We’ve been talking about Spring Cleaning for the last few weeks at the CLC blog. One of the places we’ve noticed organizations can usually use a bit of sprucing up is their web presence.
You know how every home has a junk drawer, an unkempt closet, and a funky corner of an attic or basement? You know how you’re always promising yourself that you’ll do a better job keeping your own funky corner organized? Well, working with small- and medium-sized nonprofits, we’ve found some things to be similarly universal - and forgotten web clutter is among them. Here are some pretty good indicators that your web presence needs attention.
1. Your social media has become stale.
Let’s be honest, it can be easy to forget that social media is about now. If you aren’t sharing regularly, you’re missing the major strength of the medium- the connection, essentially the social element. Your Facebook and Twitter are not newsletters. Instead, they are a pathway to connect to your supporters-current and potential- reminding them of your values and commitments.
Social media posts don’t necessarily need to list accomplishments. For example, if your organization rescues dogs from euthanasia, sharing news stories about the valuable role dogs in our society. Heart warming stories of animals overcoming adversity always warms hearts. Those stories will remind your supporters of your organization’s important work and encourage them to share content from your page- helping you spread the word.
2. Your website is out-of-date or doesn’t exist.
“I don’t even have a website. Do people even use those anymore?” We hear this question about every two weeks. It’s true that people don’t use websites in the way that they used to. The majority of brand interactions will come through platforms like social media and email marketing. But that doesn’t mean you can get away without one. A website gives critical opportunities to your organization that you may not have considered, but the most important thing it offers is legitimacy.
In a world where more and more small businesses are opting to forgo websites, having one lends you legitimacy similar to how having a business card may have 20 years ago. There’s also the benefit of being able to be easily found and able to sort information for your potential client’s or donor’s best accessibility. And don’t forget how important recognizing your logo and colors will be for clients getting to know you. It may seem silly, but in a world lacking face-to-face contact, this will be critical to establishing your organization’s identity.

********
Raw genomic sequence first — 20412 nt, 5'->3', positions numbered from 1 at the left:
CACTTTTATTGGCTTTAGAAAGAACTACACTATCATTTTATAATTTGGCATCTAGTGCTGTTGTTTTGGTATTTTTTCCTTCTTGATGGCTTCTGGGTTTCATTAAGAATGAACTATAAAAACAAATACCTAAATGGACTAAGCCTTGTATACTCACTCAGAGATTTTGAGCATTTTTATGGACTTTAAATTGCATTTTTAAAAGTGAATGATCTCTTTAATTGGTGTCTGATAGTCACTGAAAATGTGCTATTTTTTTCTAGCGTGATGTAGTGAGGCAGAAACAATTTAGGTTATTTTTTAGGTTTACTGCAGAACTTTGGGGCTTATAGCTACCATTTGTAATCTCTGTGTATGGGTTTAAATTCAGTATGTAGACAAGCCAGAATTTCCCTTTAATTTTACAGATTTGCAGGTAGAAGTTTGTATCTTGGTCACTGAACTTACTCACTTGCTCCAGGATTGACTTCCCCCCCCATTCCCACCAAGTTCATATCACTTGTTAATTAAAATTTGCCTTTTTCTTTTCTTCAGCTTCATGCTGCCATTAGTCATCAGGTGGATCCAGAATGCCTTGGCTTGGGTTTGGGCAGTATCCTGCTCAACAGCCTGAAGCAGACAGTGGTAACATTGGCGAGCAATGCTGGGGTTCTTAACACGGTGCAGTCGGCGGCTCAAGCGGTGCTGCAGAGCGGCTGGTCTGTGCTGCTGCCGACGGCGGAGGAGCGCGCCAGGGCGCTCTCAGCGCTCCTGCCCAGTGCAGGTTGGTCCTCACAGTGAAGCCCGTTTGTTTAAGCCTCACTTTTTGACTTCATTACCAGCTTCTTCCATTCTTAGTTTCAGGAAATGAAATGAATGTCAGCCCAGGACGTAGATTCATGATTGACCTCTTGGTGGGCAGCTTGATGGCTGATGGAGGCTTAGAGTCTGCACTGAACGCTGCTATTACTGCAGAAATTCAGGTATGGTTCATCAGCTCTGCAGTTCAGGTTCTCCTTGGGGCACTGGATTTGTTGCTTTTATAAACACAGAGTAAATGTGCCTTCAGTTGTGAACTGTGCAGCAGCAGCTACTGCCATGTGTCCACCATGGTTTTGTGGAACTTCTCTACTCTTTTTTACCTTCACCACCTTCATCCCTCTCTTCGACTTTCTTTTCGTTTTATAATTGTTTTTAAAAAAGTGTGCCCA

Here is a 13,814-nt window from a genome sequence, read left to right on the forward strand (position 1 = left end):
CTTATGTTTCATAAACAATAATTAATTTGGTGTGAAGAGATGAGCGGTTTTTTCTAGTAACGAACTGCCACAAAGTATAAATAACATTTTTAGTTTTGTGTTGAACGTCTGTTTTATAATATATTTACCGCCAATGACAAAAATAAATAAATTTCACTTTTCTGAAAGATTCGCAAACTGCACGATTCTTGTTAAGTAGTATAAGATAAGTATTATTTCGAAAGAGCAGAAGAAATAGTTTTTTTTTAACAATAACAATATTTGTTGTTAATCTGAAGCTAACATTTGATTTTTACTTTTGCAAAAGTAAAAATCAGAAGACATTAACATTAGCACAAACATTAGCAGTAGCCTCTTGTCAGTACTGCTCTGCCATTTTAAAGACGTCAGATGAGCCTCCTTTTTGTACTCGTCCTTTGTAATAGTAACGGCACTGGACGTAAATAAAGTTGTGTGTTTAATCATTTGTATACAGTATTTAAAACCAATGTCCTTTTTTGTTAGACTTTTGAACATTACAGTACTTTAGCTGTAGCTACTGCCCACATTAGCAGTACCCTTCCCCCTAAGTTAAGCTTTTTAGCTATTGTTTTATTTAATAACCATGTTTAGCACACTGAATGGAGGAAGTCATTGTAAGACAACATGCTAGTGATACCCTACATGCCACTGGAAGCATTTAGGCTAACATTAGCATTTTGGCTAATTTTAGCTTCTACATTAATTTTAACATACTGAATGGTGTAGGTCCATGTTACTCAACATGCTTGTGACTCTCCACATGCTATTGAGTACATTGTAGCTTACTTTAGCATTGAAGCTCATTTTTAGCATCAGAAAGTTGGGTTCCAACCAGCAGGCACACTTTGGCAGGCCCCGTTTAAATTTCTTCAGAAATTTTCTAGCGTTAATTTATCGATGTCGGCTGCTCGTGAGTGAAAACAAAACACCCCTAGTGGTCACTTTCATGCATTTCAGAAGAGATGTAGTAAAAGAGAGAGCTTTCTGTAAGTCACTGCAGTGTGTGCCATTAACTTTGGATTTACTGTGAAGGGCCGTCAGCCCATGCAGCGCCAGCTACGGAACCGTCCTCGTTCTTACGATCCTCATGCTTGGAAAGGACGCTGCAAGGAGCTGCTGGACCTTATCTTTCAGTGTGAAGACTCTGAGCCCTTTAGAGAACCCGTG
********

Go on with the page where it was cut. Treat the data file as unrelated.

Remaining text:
3. No one looks forward to your newsletter.
If you’re using an email tool like MailChimp, you can easily check and see what percent of your base is opening your emails. As a general rule, if you’re email is opened less than 25% of the time, something is amiss. There are three areas of improvement and they go in order.
First, examine your subject line. If it says something like “Newsletter Volume 8” or “April Newsletter”, there’s your answer. By sending an email by edition or date, you are essentially saying, “I am obligated to post this because of the date. There’s nothing exciting to report.” Certainly not the way to remind your clients of how many incredible things you are doing or how great your needs may be. Instead, post something celebratory or intriguing as your subject and watch the number of opens climb. Why not a title that speaks to your accomplishments like “25 Domestic Violence Victims Found Shelter” or that talks about your needs like “What We Could Do with 100 Blankets”.
Also, make sure that your newsletter is attractive and that your articles are the right length for the forum. In general, email newsletters should not need much scrolling to be read. Knowing your newsletter may be hard to read or incredibly long may prevent your readers from opening the next one.